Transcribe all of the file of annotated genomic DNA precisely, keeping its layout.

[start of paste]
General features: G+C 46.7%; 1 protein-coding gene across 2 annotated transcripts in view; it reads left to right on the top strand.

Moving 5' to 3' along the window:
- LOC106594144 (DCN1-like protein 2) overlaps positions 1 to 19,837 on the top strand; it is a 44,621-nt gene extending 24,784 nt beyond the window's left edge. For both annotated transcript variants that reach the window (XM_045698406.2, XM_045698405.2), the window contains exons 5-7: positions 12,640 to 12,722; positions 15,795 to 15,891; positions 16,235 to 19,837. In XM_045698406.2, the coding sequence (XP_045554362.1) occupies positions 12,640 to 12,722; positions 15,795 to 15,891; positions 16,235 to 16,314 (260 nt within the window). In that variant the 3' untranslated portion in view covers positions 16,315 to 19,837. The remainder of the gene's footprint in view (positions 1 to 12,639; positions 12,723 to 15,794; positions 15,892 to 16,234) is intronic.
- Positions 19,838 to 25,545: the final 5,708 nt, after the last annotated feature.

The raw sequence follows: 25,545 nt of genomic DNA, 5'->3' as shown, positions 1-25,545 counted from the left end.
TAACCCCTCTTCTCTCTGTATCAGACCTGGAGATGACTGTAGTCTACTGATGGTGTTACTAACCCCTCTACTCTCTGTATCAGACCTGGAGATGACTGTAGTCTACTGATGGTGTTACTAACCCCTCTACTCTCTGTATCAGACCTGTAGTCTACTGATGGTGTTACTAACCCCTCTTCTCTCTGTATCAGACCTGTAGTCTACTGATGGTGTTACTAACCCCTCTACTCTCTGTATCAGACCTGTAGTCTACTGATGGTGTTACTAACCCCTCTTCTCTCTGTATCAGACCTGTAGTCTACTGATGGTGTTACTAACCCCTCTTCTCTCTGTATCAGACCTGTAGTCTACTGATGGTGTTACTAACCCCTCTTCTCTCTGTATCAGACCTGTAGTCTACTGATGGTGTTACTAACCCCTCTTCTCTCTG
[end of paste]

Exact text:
General features: G+C 46.7%; 1 protein-coding gene across 2 annotated transcripts in view; it reads left to right on the top strand.

Moving 5' to 3' along the window:
- LOC106594144 (DCN1-like protein 2) overlaps positions 1 to 19,837 on the top strand; it is a 44,621-nt gene extending 24,784 nt beyond the window's left edge. For both annotated transcript variants that reach the window (XM_045698406.2, XM_045698405.2), the window contains exons 5-7: positions 12,640 to 12,722; positions 15,795 to 15,891; positions 16,235 to 19,837. In XM_045698406.2, the coding sequence (XP_045554362.1) occupies positions 12,640 to 12,722; positions 15,795 to 15,891; positions 16,235 to 16,314 (260 nt within the window). In that variant the 3' untranslated portion in view covers positions 16,315 to 19,837. The remainder of the gene's footprint in view (positions 1 to 12,639; positions 12,723 to 15,794; positions 15,892 to 16,234) is intronic.
- Positions 19,838 to 25,545: the final 5,708 nt, after the last annotated feature.

The raw sequence follows: 25,545 nt of genomic DNA, 5'->3' as shown, positions 1-25,545 counted from the left end.
TAACCCCTCTTCTCTCTGTATCAGACCTGGAGATGACTGTAGTCTACTGATGGTGTTACTAACCCCTCTACTCTCTGTATCAGACCTGGAGATGACTGTAGTCTACTGATGGTGTTACTAACCCCTCTACTCTCTGTATCAGACCTGTAGTCTACTGATGGTGTTACTAACCCCTCTTCTCTCTGTATCAGACCTGTAGTCTACTGATGGTGTTACTAACCCCTCTACTCTCTGTATCAGACCTGTAGTCTACTGATGGTGTTACTAACCCCTCTTCTCTCTGTATCAGACCTGTAGTCTACTGATGGTGTTACTAACCCCTCTTCTCTCTGTATCAGACCTGTAGTCTACTGATGGTGTTACTAACCCCTCTTCTCTCTGTATCAGACCTGTAGTCTACTGATGGTGTTACTAACCCCTCTTCTCTCTG